• To recognise the psychological issues that children who have survived cancer may experience in later life
• To understand how experiencing cancer in childhood might affect adolescents’ and young adults’ self-esteem, social development and relationships
• To learn about a model that was developed to support family-centred care and childhood cancer survivors’ transition from hospital to community care
Survival rates for children with cancer continue to improve, so it is important to investigate the long-term effects of the disease that survivors may experience. The social interactions of children with cancer are often limited during a critical period of their social development; therefore, it may be beneficial to understand the potential consequences that this could subsequently have during their adolescence.
This article details an integrative literature review that explored the effects of being a survivor of cancer, diagnosed under the age of 18 years, on the social interactions of adolescents and young adults. Thematic analysis generated two overarching themes: evolving sense of self-esteem and evolving perspectives of relationships. The article discusses these themes and proposes an extended partnership model to support family-centred care, which acknowledges children’s developmental need for social interaction.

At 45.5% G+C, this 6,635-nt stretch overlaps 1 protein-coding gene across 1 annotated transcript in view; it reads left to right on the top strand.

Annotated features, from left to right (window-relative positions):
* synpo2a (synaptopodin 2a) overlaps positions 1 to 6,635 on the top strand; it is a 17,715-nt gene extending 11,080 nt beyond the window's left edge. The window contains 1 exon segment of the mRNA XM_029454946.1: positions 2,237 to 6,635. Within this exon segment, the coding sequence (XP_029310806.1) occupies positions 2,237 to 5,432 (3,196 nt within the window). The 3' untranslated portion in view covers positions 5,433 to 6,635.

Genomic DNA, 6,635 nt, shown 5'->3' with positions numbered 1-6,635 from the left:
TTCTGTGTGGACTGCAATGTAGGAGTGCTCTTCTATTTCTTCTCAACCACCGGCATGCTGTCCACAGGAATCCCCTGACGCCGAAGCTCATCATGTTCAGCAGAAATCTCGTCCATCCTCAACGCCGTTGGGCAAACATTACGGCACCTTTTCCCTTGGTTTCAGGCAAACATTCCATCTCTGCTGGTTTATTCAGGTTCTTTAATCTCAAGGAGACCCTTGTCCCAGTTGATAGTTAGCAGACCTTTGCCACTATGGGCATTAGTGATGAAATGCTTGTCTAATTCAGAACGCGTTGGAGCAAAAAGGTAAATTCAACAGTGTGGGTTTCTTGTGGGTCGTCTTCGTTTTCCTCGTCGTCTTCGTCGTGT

Cancer Nursing Practice. doi: 10.7748/cnp.2021.e1777Peer review
This article has been subject to external double-blind peer review and checked for plagiarism using automated softwareCorrespondence
Pope D, Jestico E (2021) Effects of surviving cancer in childhood on young people’s social interactions: a literature review. Cancer Nursing Practice. doi: 10.7748/cnp.2021.e1777
Acknowledgements The authors would like to thank Dr Sarah Bekaert for her feedback and support during the drafting of this article, which is adapted from an undergraduate dissertation written as part of Daniel Pope’s pre-registration nursing degree at Oxford Brookes University
Published online: 26 August 2021
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